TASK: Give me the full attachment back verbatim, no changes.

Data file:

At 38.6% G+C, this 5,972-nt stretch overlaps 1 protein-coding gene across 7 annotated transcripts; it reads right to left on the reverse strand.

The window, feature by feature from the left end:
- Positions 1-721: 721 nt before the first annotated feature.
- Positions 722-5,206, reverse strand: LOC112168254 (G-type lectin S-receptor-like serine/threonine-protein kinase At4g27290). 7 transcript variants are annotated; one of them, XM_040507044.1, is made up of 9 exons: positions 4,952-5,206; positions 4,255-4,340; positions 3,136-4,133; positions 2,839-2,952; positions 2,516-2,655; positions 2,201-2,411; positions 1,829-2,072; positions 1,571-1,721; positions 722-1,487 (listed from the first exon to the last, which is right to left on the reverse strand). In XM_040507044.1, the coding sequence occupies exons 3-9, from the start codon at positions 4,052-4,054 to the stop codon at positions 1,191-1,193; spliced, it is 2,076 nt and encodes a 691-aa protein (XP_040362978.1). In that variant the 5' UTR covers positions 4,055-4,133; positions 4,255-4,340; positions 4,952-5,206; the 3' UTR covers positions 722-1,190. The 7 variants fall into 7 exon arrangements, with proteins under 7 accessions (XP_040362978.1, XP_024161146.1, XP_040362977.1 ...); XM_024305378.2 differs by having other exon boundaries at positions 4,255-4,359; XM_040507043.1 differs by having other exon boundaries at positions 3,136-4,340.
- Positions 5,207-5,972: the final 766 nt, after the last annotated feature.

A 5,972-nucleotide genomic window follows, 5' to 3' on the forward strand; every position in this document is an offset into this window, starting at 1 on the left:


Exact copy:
At 38.6% G+C, this 5,972-nt stretch overlaps 1 protein-coding gene across 7 annotated transcripts; it reads right to left on the reverse strand.

The window, feature by feature from the left end:
- Positions 1-721: 721 nt before the first annotated feature.
- Positions 722-5,206, reverse strand: LOC112168254 (G-type lectin S-receptor-like serine/threonine-protein kinase At4g27290). 7 transcript variants are annotated; one of them, XM_040507044.1, is made up of 9 exons: positions 4,952-5,206; positions 4,255-4,340; positions 3,136-4,133; positions 2,839-2,952; positions 2,516-2,655; positions 2,201-2,411; positions 1,829-2,072; positions 1,571-1,721; positions 722-1,487 (listed from the first exon to the last, which is right to left on the reverse strand). In XM_040507044.1, the coding sequence occupies exons 3-9, from the start codon at positions 4,052-4,054 to the stop codon at positions 1,191-1,193; spliced, it is 2,076 nt and encodes a 691-aa protein (XP_040362978.1). In that variant the 5' UTR covers positions 4,055-4,133; positions 4,255-4,340; positions 4,952-5,206; the 3' UTR covers positions 722-1,190. The 7 variants fall into 7 exon arrangements, with proteins under 7 accessions (XP_040362978.1, XP_024161146.1, XP_040362977.1 ...); XM_024305378.2 differs by having other exon boundaries at positions 4,255-4,359; XM_040507043.1 differs by having other exon boundaries at positions 3,136-4,340.
- Positions 5,207-5,972: the final 766 nt, after the last annotated feature.

A 5,972-nucleotide genomic window follows, 5' to 3' on the forward strand; every position in this document is an offset into this window, starting at 1 on the left: